Another view:

After fitting the battens to all the involved mortises on the door stiles, a dry fit assembly of the door frame could get underway:

Here’s how the connection looks on the hinge stile of the door where the lower rail meets:

Once the door was together in dry-fit, it could be placed in the opening to see if things were looking copacetic:

The door is nice and square and seems to fit well generally:

The process was repeated with the other door’s frame members, and a while later I could put the assembled second door into place for a look-see:

As the rail tenons are proud on the stile exit faces for the time-being, the doors cannot close up in the middle, so the second door’s hanging stile rests atop the tenons:

Another view:

That completes the joinery work on the framing elements, so another milestone in the build is reached.

Remaining joinery work involves the panels for the doors and the demountable cabinet back. Lotsa sliding dovetails to come. The drawer fronts are getting their finish now and hoping to have the drawers glued up before too long.

Thanks for visiting the Carpentry Way. Post 33 is next in this thread.

15 thoughts on “Dark Chocolate and Sponge Cake (32)

  1. Chris
    l like the scalloped battens, strength and elegance, but that seems the pattern of the whole cabinet. And its always fun to see those delicate shavings emerging from the plane !

  2. Looking very good! Are the drawers in Mahogany too? I like the different shade. What kind of finish are you going to use?

    1. Pascal,

      glad you like it so far. The drawers are Honduran mahogany, except for the drawer fronts, which are Shedua. I thought the shedua would go nicely with mahogany, adding a bit of curly figure, and would also be a nod to the previously made dining room cabinet, which also had shedua drawer fronts and accents.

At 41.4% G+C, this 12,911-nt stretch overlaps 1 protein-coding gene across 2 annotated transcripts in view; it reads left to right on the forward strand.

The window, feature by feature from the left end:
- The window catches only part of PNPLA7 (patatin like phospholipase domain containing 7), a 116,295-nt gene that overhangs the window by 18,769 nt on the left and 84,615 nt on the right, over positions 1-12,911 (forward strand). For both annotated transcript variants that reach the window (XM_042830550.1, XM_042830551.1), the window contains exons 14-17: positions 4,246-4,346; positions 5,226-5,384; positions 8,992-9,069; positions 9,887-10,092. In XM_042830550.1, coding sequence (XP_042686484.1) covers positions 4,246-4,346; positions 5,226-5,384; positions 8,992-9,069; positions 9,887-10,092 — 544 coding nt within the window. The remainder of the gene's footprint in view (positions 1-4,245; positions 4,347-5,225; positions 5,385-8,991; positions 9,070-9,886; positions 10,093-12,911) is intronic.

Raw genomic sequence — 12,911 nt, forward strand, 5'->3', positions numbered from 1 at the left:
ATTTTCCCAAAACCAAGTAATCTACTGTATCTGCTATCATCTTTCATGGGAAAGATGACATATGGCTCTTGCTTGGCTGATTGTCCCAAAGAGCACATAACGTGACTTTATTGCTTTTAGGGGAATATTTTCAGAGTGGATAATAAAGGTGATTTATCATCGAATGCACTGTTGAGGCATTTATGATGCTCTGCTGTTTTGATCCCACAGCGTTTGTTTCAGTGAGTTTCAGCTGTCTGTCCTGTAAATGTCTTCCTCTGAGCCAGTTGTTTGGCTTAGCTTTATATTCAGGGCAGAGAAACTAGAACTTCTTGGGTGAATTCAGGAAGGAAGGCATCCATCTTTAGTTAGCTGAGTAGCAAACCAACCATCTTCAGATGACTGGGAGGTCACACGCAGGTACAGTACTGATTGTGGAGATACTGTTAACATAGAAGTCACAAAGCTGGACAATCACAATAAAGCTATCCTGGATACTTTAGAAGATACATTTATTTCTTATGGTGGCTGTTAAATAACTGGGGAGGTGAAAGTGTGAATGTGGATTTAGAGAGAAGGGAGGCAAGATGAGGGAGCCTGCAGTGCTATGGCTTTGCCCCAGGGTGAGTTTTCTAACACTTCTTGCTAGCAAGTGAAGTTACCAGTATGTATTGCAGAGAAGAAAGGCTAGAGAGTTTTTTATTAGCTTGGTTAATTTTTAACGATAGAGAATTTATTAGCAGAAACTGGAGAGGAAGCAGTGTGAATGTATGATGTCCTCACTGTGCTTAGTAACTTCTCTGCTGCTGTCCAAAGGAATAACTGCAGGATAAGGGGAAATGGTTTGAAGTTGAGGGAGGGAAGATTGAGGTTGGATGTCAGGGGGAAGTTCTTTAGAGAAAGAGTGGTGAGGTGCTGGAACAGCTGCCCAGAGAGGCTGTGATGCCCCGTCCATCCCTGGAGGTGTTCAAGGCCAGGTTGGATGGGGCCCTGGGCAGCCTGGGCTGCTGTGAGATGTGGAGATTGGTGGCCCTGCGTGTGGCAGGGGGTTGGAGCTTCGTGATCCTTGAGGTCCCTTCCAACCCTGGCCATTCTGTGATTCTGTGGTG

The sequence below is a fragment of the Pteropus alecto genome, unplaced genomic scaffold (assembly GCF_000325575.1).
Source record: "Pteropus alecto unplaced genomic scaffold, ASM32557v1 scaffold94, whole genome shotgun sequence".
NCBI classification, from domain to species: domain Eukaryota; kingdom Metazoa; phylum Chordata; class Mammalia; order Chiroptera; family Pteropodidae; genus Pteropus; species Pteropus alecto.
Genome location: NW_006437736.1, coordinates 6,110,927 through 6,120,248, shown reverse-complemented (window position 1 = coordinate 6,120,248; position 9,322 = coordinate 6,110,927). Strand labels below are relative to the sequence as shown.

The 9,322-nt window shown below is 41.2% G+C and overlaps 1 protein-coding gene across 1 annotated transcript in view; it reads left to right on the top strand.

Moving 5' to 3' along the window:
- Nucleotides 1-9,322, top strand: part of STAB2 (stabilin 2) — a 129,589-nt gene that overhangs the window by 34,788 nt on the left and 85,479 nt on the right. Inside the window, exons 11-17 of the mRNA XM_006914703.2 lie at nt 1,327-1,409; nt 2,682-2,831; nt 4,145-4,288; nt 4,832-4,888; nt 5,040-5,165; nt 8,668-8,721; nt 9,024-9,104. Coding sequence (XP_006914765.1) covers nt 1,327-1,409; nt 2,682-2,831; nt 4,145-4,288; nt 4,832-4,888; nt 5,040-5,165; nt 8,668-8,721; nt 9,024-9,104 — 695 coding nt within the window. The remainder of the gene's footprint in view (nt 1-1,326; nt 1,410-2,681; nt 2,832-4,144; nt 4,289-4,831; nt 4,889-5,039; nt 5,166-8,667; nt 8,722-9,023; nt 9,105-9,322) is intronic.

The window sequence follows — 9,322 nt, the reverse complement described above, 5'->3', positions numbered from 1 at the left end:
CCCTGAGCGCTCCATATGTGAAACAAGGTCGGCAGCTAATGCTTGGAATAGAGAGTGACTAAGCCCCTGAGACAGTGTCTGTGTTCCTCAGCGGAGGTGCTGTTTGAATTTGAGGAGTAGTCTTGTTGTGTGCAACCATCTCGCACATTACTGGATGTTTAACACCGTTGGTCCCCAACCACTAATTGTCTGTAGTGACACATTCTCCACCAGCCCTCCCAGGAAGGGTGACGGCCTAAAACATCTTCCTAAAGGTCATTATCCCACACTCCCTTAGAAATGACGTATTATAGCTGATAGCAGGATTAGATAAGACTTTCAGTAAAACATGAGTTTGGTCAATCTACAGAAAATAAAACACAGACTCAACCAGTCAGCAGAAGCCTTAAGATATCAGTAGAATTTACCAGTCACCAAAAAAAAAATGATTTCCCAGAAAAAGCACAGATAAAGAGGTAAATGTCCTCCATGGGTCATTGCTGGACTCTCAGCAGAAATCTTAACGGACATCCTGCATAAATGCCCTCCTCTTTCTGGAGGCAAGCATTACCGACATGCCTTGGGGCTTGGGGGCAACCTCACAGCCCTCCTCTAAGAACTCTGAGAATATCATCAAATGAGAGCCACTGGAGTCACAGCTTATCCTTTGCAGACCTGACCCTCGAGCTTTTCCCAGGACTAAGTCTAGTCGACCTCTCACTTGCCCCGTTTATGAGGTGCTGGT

The finish on the cabinet will be hand-planed with wax applied, except the drawer fronts will have gloss Enduro Var (a urethane-based finish). I thought having the glossy drawer fronts appear when the doors were opened would be a nice counterpoint to the satin finish otherwise, a little surprise/glimmer when the cabinet was opened.

    1. Most kind of you to say, Don. I think the look of the cabinet will transform significantly once the panels are put in, and I am curious to see how it comes out.

  3. Chris,
    OK, a little late but I’ve been obsessing over this whole thread for days while I try to figure it out similar joinery for a project I’ve been working on. I hope you might help with a technical design question.

    I’m trying to copy, or at least imitate, the half lap joints you have on the sill and header. I’ve got the miters and such but I’m stuck on the trenches/mortises for the “sachi sen.” I see the locations and orientations but I’m not quite clear on their dimensions. I’m guessing they are parallelograms that are about 0.25 on the long axis and 0.125 on the short axis? And laid out to avoid the post mortise? Any other design considerations?

    For what it’s worth, my project tentatively will have sill/header members that are 2.25″ wide and 1.25″ tall. I’m thinking the sachi sen might be something like 0.125 by 0.25 in section.

    1. Gary,

      I would say your shachi sen sections are not quite ideal. Make them thinner and a bit wider if you can, aiming for at least a 1:3 between thickness and width. The closer they are to a square section, the more they become capable of rolling under load.

      My joinery monograph on the box miter joint goes into details concerning shachi sen, so you might want to look there too.

      1. Ah, thanks. I’m also looking really hard at how you (and Brian) are doing the 270 degree offset pivot hinges. I think I have it figured out based on your pix, and am eager to see what they look like installed.

Anything to add?